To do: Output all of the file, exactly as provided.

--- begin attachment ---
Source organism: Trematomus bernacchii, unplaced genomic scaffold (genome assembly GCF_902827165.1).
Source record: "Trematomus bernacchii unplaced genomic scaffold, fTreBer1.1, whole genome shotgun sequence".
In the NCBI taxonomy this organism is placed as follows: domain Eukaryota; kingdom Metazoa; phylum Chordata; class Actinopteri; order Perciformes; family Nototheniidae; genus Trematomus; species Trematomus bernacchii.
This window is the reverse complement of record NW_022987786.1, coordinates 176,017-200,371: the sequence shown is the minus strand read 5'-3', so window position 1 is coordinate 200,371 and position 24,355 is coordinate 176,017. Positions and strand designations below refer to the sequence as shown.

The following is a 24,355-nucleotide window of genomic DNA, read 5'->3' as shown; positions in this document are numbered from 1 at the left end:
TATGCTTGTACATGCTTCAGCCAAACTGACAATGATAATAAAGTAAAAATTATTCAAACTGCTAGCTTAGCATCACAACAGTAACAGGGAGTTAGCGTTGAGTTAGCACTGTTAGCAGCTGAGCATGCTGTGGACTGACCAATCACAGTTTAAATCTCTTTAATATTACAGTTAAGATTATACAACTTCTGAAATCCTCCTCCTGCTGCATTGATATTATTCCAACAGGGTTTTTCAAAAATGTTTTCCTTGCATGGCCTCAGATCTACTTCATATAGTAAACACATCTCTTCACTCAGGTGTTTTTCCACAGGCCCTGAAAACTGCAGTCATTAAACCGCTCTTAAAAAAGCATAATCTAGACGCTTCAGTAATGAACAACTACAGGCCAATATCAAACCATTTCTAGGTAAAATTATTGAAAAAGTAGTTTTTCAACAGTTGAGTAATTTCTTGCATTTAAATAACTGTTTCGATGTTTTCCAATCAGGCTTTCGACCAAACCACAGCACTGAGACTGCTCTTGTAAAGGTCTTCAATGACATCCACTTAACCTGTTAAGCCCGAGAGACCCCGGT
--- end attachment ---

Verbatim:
Source organism: Trematomus bernacchii, unplaced genomic scaffold (genome assembly GCF_902827165.1).
Source record: "Trematomus bernacchii unplaced genomic scaffold, fTreBer1.1, whole genome shotgun sequence".
In the NCBI taxonomy this organism is placed as follows: domain Eukaryota; kingdom Metazoa; phylum Chordata; class Actinopteri; order Perciformes; family Nototheniidae; genus Trematomus; species Trematomus bernacchii.
This window is the reverse complement of record NW_022987786.1, coordinates 176,017-200,371: the sequence shown is the minus strand read 5'-3', so window position 1 is coordinate 200,371 and position 24,355 is coordinate 176,017. Positions and strand designations below refer to the sequence as shown.

The following is a 24,355-nucleotide window of genomic DNA, read 5'->3' as shown; positions in this document are numbered from 1 at the left end:
TATGCTTGTACATGCTTCAGCCAAACTGACAATGATAATAAAGTAAAAATTATTCAAACTGCTAGCTTAGCATCACAACAGTAACAGGGAGTTAGCGTTGAGTTAGCACTGTTAGCAGCTGAGCATGCTGTGGACTGACCAATCACAGTTTAAATCTCTTTAATATTACAGTTAAGATTATACAACTTCTGAAATCCTCCTCCTGCTGCATTGATATTATTCCAACAGGGTTTTTCAAAAATGTTTTCCTTGCATGGCCTCAGATCTACTTCATATAGTAAACACATCTCTTCACTCAGGTGTTTTTCCACAGGCCCTGAAAACTGCAGTCATTAAACCGCTCTTAAAAAAGCATAATCTAGACGCTTCAGTAATGAACAACTACAGGCCAATATCAAACCATTTCTAGGTAAAATTATTGAAAAAGTAGTTTTTCAACAGTTGAGTAATTTCTTGCATTTAAATAACTGTTTCGATGTTTTCCAATCAGGCTTTCGACCAAACCACAGCACTGAGACTGCTCTTGTAAAGGTCTTCAATGACATCCACTTAACCTGTTAAGCCCGAGAGACCCCGGT